China defence chief seeks to soothe regional tensions
HANOI (Reuters) - China sought to smooth over regional tensions stoked by its rising military profile on Monday, when the country's defence minister held fence-mending talks with his U.S. and Japanese counterparts.
China's growing military reach and vehement reaction to maritime territory disputes have sparked renewed concern among its neighbours, from Japan to Australia.
Defence Minister Liang Guanglie invited U.S. Defence Secretary Robert Gates to visit China when the two met on the sidelines of an Asia-Pacific defence summit in Hanoi, a step towards reviving bilateral military ties that Beijing suspended earlier this year over planned U.S. arms sales to Taiwan, a self-ruled island China considers sovereign territory.
"I agreed. We still have to work out the timing," Gates told reporters travelling with him.
Liang said a discussion with Japanese Defence Minister Toshimi Kitazawa had gone very well and would "of course be positive" for Tokyo-Beijing relations, which have been strained since early September by a row over disputed islands and are always sensitive to memories of Japan's brutal occupation of parts of China before and during World War Two.
But Liang's gestures were carefully calibrated.
He met Kitazawa at a hotel coffee shop instead of a more formal setting, and said Japan should "properly handle sensitive issues in bilateral relations so as to put the relationship back on a normal track at an early date," according to China's Xinhua news agency.
Kitazawa was encouraged by the fact that a meeting took place at all, but suggested the air was not completely clear in the wake of Japan's detention for more than two weeks of the Chinese captain of a fishing trawler that collided with Japan Coast Guard boats in early September.
"There is still an atmosphere in China that is not completely positive about improving relations," Kitazawa said in remarks carried on Japanese NHK public TV. "I got the impression that a bit more time may be necessary."
Kitazawa had urged Liang to reconsider China's postponement of a Japanese naval training visit, which was supposed to take place on October 15, but Liang refused, Japan's Kyodo news reported.
Guan Youfei, deputy director of the external affairs office of China's Defence Ministry, said Liang stressed the importance of military-to-military ties with the United States, while reminding Gates that arms sales to Taiwan were still a thorn.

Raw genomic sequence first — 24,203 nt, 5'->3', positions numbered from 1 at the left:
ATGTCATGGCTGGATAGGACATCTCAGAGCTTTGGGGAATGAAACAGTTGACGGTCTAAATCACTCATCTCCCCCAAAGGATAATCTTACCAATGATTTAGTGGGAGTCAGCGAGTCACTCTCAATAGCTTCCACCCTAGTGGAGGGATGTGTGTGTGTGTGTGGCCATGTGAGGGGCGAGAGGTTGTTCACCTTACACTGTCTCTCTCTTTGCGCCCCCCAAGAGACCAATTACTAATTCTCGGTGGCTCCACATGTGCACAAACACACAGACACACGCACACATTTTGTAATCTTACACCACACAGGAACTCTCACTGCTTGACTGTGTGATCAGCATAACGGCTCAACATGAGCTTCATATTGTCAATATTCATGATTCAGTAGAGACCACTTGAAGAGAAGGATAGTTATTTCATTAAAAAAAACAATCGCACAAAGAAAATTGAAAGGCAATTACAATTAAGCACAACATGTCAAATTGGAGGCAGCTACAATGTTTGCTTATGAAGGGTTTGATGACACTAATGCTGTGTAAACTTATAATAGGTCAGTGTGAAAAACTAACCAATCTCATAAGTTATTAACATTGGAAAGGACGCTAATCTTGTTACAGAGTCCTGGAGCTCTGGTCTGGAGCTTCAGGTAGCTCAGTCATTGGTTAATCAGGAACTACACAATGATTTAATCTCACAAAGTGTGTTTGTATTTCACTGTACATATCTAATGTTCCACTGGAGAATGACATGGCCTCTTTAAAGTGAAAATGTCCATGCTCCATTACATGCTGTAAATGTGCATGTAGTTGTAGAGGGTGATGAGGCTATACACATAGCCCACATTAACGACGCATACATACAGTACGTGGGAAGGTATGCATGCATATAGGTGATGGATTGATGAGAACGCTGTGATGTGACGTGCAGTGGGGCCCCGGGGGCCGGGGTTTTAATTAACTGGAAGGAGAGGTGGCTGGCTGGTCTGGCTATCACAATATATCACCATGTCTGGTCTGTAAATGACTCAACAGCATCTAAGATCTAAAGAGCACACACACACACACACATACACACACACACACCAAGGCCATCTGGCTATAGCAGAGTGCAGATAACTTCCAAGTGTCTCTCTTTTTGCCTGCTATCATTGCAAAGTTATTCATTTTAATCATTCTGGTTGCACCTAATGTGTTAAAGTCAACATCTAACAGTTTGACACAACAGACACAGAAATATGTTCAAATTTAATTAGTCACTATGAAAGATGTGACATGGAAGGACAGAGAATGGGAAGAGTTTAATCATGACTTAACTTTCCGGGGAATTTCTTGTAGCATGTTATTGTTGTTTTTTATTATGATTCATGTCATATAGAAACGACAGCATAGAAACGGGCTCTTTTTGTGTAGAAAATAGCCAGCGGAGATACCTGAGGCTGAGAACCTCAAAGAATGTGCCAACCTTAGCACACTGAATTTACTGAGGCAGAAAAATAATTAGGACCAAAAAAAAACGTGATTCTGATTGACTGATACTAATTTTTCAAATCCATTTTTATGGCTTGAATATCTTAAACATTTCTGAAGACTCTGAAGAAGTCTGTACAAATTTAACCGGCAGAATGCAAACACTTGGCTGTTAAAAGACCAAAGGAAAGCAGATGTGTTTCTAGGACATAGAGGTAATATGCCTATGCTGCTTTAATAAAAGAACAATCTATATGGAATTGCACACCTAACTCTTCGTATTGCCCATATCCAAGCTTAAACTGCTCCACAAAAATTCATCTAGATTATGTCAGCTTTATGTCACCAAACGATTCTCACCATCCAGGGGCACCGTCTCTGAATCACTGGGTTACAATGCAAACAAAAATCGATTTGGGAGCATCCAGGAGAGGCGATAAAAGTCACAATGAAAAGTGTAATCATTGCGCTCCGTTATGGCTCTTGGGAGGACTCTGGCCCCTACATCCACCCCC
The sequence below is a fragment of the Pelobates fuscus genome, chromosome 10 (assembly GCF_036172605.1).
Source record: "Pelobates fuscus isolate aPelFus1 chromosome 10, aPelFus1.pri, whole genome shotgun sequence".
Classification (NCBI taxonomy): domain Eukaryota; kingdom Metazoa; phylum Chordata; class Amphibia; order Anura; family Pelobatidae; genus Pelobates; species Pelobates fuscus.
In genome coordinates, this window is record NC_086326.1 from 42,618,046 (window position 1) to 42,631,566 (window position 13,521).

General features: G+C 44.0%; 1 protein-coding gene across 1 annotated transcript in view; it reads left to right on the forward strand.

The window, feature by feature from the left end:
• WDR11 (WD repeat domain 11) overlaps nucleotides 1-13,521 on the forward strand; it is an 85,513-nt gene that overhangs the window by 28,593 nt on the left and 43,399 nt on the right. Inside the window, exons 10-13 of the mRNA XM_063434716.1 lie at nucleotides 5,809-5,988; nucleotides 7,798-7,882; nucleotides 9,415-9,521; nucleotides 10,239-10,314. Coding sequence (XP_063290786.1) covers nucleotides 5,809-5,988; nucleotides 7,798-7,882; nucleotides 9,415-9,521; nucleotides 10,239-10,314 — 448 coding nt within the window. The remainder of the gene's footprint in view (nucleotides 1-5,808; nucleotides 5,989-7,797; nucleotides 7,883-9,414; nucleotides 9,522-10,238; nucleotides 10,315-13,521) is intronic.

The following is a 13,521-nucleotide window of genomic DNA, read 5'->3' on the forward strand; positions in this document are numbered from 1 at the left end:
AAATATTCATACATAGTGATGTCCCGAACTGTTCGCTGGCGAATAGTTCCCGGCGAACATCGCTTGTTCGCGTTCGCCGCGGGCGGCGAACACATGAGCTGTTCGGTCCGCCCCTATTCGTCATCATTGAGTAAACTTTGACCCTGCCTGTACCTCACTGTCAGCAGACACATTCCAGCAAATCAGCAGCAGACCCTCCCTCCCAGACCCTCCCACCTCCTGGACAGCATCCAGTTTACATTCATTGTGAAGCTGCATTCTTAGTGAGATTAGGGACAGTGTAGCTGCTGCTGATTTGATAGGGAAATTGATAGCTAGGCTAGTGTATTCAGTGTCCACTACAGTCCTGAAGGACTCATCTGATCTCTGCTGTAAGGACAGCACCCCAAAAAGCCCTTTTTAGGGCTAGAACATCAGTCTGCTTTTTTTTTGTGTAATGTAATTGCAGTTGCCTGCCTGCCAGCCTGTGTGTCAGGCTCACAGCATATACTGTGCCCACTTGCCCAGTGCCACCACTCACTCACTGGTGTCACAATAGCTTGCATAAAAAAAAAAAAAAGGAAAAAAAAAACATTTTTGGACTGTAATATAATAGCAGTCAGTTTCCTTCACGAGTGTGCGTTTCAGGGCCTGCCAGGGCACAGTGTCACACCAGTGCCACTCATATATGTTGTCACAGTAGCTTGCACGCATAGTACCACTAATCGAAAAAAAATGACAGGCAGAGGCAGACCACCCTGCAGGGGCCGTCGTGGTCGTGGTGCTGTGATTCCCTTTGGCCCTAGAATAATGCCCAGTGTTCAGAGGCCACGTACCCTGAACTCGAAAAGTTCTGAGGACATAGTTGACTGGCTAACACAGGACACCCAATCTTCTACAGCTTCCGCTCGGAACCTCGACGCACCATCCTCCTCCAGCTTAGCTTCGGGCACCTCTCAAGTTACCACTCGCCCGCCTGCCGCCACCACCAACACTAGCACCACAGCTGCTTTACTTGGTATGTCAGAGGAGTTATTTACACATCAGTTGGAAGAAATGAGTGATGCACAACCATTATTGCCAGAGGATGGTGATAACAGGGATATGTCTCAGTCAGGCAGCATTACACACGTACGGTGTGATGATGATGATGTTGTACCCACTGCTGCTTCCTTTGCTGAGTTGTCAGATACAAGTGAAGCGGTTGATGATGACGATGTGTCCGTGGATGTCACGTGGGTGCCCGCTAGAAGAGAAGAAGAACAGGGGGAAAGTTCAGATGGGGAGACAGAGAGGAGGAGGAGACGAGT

Beijing considers the island a part of China, but successive U.S. administrations have argued that they are bound by law to help Taiwan defend itself even though Washington officially supports Beijing's "one China" policy.
Liang said China would work with the United States "to facilitate gradual solutions to (outstanding) problems with a view to lifting the China-U.S. military-to-military relationship out of the current on-again, off-again cycle and enabling a track of sustained and steady development," Guan noted.
China has suspended military-to-military ties with the United States several times over the years in response to U.S. arms sales to Taiwan.
U.S. defence officials have expressed frustration with the stop-and-go nature of ties, and have urged China to engage in more consistent, transparent relations.
Throughout 2010, China-U.S. relations have been tested over arms sales to Taiwan, Internet policy, Tibet, China's currency and territorial claims. President Hu Jintao was planning to visit the United States next year and Guan said the trip would become "the top priority of bilateral relations in the near future."
Gates and Liang did not discuss the issue of maritime territorial disputes in the South China Sea, but in a speech earlier Gates indirectly challenged China's insistence on a bilateral approach to territorial disputes.
It was unclear if the issue would be raised directly at Tuesday's meeting, bringing together ministers or top officials from the 10 Association of South East Asian Nations and eight partners -- Australia, China, India, Japan, New Zealand, Russia, South Korea and the United States.
(Additional reporting by Linda Sieg in Tokyo; Editing by Nick Macfie)
- Tweet this
- Share this
- Digg this